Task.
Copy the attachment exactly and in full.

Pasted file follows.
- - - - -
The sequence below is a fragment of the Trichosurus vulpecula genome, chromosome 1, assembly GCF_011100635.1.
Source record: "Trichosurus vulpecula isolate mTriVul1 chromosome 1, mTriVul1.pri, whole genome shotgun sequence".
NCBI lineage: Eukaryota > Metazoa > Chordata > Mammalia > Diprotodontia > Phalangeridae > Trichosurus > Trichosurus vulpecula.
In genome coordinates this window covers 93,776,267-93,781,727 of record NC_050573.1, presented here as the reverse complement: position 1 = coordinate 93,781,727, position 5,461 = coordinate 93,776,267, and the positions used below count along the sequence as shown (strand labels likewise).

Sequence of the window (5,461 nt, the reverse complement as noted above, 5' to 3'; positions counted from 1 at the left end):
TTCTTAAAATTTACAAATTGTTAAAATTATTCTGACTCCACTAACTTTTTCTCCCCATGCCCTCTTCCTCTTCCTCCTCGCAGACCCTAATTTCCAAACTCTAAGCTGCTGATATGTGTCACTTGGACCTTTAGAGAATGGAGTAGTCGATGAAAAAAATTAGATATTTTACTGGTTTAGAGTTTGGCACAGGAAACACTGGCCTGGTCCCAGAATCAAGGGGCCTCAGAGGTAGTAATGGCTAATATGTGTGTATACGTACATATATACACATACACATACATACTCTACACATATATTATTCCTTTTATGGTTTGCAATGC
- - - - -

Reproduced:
The sequence below is a fragment of the Trichosurus vulpecula genome, chromosome 1, assembly GCF_011100635.1.
Source record: "Trichosurus vulpecula isolate mTriVul1 chromosome 1, mTriVul1.pri, whole genome shotgun sequence".
NCBI lineage: Eukaryota > Metazoa > Chordata > Mammalia > Diprotodontia > Phalangeridae > Trichosurus > Trichosurus vulpecula.
In genome coordinates this window covers 93,776,267-93,781,727 of record NC_050573.1, presented here as the reverse complement: position 1 = coordinate 93,781,727, position 5,461 = coordinate 93,776,267, and the positions used below count along the sequence as shown (strand labels likewise).

Sequence of the window (5,461 nt, the reverse complement as noted above, 5' to 3'; positions counted from 1 at the left end):
TTCTTAAAATTTACAAATTGTTAAAATTATTCTGACTCCACTAACTTTTTCTCCCCATGCCCTCTTCCTCTTCCTCCTCGCAGACCCTAATTTCCAAACTCTAAGCTGCTGATATGTGTCACTTGGACCTTTAGAGAATGGAGTAGTCGATGAAAAAAATTAGATATTTTACTGGTTTAGAGTTTGGCACAGGAAACACTGGCCTGGTCCCAGAATCAAGGGGCCTCAGAGGTAGTAATGGCTAATATGTGTGTATACGTACATATATACACATACACATACATACTCTACACATATATTATTCCTTTTATGGTTTGCAATGC